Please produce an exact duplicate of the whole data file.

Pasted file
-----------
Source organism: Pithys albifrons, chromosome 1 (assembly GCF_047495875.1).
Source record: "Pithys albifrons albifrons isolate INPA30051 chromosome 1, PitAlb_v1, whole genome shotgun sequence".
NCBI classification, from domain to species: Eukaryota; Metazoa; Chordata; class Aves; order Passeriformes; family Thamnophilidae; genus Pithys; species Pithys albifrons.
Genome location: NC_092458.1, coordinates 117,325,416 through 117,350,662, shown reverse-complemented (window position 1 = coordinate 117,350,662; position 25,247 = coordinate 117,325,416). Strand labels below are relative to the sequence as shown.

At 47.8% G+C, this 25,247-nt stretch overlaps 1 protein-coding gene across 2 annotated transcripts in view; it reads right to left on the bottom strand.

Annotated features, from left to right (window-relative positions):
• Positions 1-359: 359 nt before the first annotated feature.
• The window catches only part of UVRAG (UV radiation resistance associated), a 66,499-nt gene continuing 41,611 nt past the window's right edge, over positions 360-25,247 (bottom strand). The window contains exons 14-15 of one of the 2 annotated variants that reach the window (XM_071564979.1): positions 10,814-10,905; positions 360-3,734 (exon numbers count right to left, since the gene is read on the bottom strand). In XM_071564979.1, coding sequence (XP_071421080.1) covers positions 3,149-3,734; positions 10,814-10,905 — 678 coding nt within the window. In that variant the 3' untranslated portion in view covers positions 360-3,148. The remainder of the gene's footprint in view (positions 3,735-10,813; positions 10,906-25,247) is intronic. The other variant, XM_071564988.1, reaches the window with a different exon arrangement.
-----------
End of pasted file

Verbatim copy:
Source organism: Pithys albifrons, chromosome 1 (assembly GCF_047495875.1).
Source record: "Pithys albifrons albifrons isolate INPA30051 chromosome 1, PitAlb_v1, whole genome shotgun sequence".
NCBI classification, from domain to species: Eukaryota; Metazoa; Chordata; class Aves; order Passeriformes; family Thamnophilidae; genus Pithys; species Pithys albifrons.
Genome location: NC_092458.1, coordinates 117,325,416 through 117,350,662, shown reverse-complemented (window position 1 = coordinate 117,350,662; position 25,247 = coordinate 117,325,416). Strand labels below are relative to the sequence as shown.

At 47.8% G+C, this 25,247-nt stretch overlaps 1 protein-coding gene across 2 annotated transcripts in view; it reads right to left on the bottom strand.

Annotated features, from left to right (window-relative positions):
• Positions 1-359: 359 nt before the first annotated feature.
• The window catches only part of UVRAG (UV radiation resistance associated), a 66,499-nt gene continuing 41,611 nt past the window's right edge, over positions 360-25,247 (bottom strand). The window contains exons 14-15 of one of the 2 annotated variants that reach the window (XM_071564979.1): positions 10,814-10,905; positions 360-3,734 (exon numbers count right to left, since the gene is read on the bottom strand). In XM_071564979.1, coding sequence (XP_071421080.1) covers positions 3,149-3,734; positions 10,814-10,905 — 678 coding nt within the window. In that variant the 3' untranslated portion in view covers positions 360-3,148. The remainder of the gene's footprint in view (positions 3,735-10,813; positions 10,906-25,247) is intronic. The other variant, XM_071564988.1, reaches the window with a different exon arrangement.